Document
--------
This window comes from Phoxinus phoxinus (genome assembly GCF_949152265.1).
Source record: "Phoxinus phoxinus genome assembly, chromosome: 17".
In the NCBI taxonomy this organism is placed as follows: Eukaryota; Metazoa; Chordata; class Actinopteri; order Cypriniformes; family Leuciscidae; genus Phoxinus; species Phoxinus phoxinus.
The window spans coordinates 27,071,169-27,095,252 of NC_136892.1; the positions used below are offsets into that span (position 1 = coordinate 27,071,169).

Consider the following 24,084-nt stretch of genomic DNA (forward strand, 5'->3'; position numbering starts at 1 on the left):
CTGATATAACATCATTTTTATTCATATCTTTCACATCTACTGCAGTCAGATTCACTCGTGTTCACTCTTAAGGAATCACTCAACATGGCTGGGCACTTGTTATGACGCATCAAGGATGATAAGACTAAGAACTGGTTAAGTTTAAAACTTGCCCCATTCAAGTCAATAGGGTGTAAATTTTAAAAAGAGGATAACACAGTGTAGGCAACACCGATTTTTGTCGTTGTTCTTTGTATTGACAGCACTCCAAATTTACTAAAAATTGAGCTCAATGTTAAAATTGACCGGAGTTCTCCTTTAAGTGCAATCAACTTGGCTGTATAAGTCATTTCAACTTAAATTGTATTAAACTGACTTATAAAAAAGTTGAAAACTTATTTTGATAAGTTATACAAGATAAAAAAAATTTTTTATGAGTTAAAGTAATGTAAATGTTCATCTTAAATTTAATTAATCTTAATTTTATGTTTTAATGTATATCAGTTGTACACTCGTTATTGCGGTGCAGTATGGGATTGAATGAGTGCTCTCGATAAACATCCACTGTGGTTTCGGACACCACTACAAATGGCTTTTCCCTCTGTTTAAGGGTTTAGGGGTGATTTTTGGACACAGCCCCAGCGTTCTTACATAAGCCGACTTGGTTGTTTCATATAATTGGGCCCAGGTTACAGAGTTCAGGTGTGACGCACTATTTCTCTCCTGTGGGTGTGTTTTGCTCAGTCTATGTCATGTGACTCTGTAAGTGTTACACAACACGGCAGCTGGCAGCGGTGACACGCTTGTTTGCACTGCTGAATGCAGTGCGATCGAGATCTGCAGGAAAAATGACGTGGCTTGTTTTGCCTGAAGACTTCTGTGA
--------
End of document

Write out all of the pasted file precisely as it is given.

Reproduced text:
This window comes from Phoxinus phoxinus (genome assembly GCF_949152265.1).
Source record: "Phoxinus phoxinus genome assembly, chromosome: 17".
In the NCBI taxonomy this organism is placed as follows: Eukaryota; Metazoa; Chordata; class Actinopteri; order Cypriniformes; family Leuciscidae; genus Phoxinus; species Phoxinus phoxinus.
The window spans coordinates 27,071,169-27,095,252 of NC_136892.1; the positions used below are offsets into that span (position 1 = coordinate 27,071,169).

Consider the following 24,084-nt stretch of genomic DNA (forward strand, 5'->3'; position numbering starts at 1 on the left):
CTGATATAACATCATTTTTATTCATATCTTTCACATCTACTGCAGTCAGATTCACTCGTGTTCACTCTTAAGGAATCACTCAACATGGCTGGGCACTTGTTATGACGCATCAAGGATGATAAGACTAAGAACTGGTTAAGTTTAAAACTTGCCCCATTCAAGTCAATAGGGTGTAAATTTTAAAAAGAGGATAACACAGTGTAGGCAACACCGATTTTTGTCGTTGTTCTTTGTATTGACAGCACTCCAAATTTACTAAAAATTGAGCTCAATGTTAAAATTGACCGGAGTTCTCCTTTAAGTGCAATCAACTTGGCTGTATAAGTCATTTCAACTTAAATTGTATTAAACTGACTTATAAAAAAGTTGAAAACTTATTTTGATAAGTTATACAAGATAAAAAAAATTTTTTATGAGTTAAAGTAATGTAAATGTTCATCTTAAATTTAATTAATCTTAATTTTATGTTTTAATGTATATCAGTTGTACACTCGTTATTGCGGTGCAGTATGGGATTGAATGAGTGCTCTCGATAAACATCCACTGTGGTTTCGGACACCACTACAAATGGCTTTTCCCTCTGTTTAAGGGTTTAGGGGTGATTTTTGGACACAGCCCCAGCGTTCTTACATAAGCCGACTTGGTTGTTTCATATAATTGGGCCCAGGTTACAGAGTTCAGGTGTGACGCACTATTTCTCTCCTGTGGGTGTGTTTTGCTCAGTCTATGTCATGTGACTCTGTAAGTGTTACACAACACGGCAGCTGGCAGCGGTGACACGCTTGTTTGCACTGCTGAATGCAGTGCGATCGAGATCTGCAGGAAAAATGACGTGGCTTGTTTTGCCTGAAGACTTCTGTGA